One technology that seems to have fully arrived is prestack depth migration (psdm). Aided initially by better compute power that reduced the need for "stacking" data to make the datasets more manageable, psdm then had to endure growing pains as processors and interpreters got used to the new way of doing things. Cost, initially, was also an issue since the process requires multiple iterations to arrive at the best answer. But the enhanced ability to locate targets in depth slowly won converts, with the result that it's now almost routine.
"Rigorous analysis of prestack data is now a very common and prevalent practice," Hank Hamilton, chief executive officer of TGS-Nopec, said. "As a result, there is more emphasis on longer offsets, longer record depths (in some areas), higher-quality field data and more sophisticated noise reduction techniques early in the processing sequences."
Coming along more slowly, but still gaining acceptance, are time-lapse seismic and multicomponent seismic. Though not the same thing, multicomponent seismic complements time-lapse (4-D) seismic in that it records the full seismic wavefield and is better able to detect subtle changes such as the movement of fluids through the reservoir, which of course is what 4-D seismic attempts to track.
Most contractors are definitely noticing a ramp-up in 4-D activity, particularly in the North Sea, where it's estimated that 75% of the 3-D surveys that are shot are repeat surveys for reservoir monitoring. 4-D presents a number of operational and technical challenges to the contractors. In addition to requiring a very high-resolution image, the surveys must be repeatable so that changes detected can confidently be attributed to changes in the reservoir rather than some acquisition artifact. It also is more time-constrained in that production decisions often need to be made much more quickly than exploration and drilling decisions, meaning that the data needs to be acquired, processed and interpreted within a few weeks rather than a few months.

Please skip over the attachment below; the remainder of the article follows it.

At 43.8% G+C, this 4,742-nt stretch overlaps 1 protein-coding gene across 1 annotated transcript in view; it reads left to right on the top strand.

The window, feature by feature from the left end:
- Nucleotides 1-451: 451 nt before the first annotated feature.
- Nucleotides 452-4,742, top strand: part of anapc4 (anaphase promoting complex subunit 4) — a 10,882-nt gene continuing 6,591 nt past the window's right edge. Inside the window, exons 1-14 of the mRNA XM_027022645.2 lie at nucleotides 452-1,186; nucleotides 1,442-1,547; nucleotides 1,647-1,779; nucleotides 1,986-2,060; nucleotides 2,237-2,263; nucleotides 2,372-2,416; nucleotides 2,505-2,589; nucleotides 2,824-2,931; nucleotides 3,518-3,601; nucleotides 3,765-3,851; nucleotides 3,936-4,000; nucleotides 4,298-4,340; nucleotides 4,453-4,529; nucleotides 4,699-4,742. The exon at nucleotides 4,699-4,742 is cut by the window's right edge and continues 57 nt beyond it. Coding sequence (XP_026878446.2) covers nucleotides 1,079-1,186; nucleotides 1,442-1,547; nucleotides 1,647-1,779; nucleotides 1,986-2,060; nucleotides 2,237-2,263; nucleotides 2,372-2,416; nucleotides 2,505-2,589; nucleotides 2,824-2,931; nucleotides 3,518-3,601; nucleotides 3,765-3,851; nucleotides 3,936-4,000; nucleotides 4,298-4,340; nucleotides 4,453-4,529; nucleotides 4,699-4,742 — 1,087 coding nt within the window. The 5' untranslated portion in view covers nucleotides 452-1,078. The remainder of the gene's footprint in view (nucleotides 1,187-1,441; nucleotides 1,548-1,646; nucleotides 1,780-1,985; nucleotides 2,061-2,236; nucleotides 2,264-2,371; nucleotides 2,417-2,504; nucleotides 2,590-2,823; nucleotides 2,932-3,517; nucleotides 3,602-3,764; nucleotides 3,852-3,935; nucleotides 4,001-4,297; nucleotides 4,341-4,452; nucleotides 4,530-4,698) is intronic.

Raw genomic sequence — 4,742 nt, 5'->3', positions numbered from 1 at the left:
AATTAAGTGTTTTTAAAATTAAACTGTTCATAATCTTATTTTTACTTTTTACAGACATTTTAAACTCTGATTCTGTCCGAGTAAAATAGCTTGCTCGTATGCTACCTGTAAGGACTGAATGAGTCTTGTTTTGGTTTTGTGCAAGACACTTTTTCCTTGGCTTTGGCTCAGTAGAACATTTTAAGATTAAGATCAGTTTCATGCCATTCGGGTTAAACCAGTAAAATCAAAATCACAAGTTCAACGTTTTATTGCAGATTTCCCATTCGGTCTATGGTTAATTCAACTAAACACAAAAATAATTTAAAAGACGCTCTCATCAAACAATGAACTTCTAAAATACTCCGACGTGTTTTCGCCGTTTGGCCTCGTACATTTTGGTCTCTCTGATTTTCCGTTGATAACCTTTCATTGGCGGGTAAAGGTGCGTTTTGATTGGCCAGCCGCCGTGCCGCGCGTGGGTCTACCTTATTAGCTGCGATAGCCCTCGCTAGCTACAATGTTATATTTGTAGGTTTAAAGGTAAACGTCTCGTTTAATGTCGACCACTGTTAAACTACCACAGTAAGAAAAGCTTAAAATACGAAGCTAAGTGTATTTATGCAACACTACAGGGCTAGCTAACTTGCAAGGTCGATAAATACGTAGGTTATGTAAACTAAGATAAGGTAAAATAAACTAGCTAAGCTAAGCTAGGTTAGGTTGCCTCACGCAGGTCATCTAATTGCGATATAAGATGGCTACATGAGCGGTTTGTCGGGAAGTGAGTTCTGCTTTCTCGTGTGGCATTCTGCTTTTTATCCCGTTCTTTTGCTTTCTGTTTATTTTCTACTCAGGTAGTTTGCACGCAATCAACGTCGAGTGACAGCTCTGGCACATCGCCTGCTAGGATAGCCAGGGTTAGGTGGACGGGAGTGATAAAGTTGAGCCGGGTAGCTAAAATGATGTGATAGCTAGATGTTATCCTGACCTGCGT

Still, improved technology is starting to pave the way for increased acceptance and use of 4-D methods. Larsen said that WesternGeco's Q technology is enabling operators to use 4-D in more difficult imaging environments where the 4-D signal is weak. And at Input/Output (I/O) a number of changes are being made to the acquisition equipment and technologies to improve repeatability-source control to synchronize the guns and deliver more concentrated energy into the subsurface, tools to increase the positioning of hydrophones on the streamers, and better streamer control through the use of steering systems that can control feathering and allow streamers to be pulled closer together to improve subsurface image quality.
Multicomponent acquisition, which measures shear as well as compression waves, can't be acquired by streamers because shear waves don't travel through water. Acquiring marine multicomponent data requires the sensors to be placed on the ocean floor through a process commonly referred to as ocean bottom seismic or seabed seismic. Anyone who's dealt with seabed seismic knows that it can be cumbersome and extraordinarily expensive but that the images are of vastly higher quality than those acquired with streamer data.
"Oil companies have told us that if they could have seabed data for the same price as streamer data, they would only shoot seabed," Bjarte Fageraas, vice president and chief technology officer for I/O, said. "There is no question about the data quality. But today it's five to 10 times the cost per square kilometer in some areas."
I/O and other companies are looking at ways to reduce the operational cost and are experimenting with smaller-diameter, more flexible cables that can be spooled on the back of the vessel. Experiments are also underway to determine better methods of deploying the cables on the seafloor and for improving the cycle time for processing.
It's likely that in the near term the marine seismic market will continue to increase its reservoir-focused surveys using improved technology that provides better images of the subsurface. But other changes are also afoot, and some of the recent changes may be more cyclical than permanent in nature.
"There is a growing emphasis among oil companies to replace reserves through exploration that will eventually lead to a little more focus on frontier areas and, consequently, a need for seismic data as a means to understand the regional geologic picture," Hamilton said.
But it's unlikely that the "spec wars" of the late '90s will return. Fageraas said the oil companies are becoming more image-focused and less likely to sign on for a generic survey. To succeed in this era, the service companies will need to become less asset-intensive, minimizing their invested capital and ensuring they are nimble in asset deployment and field operations, he added.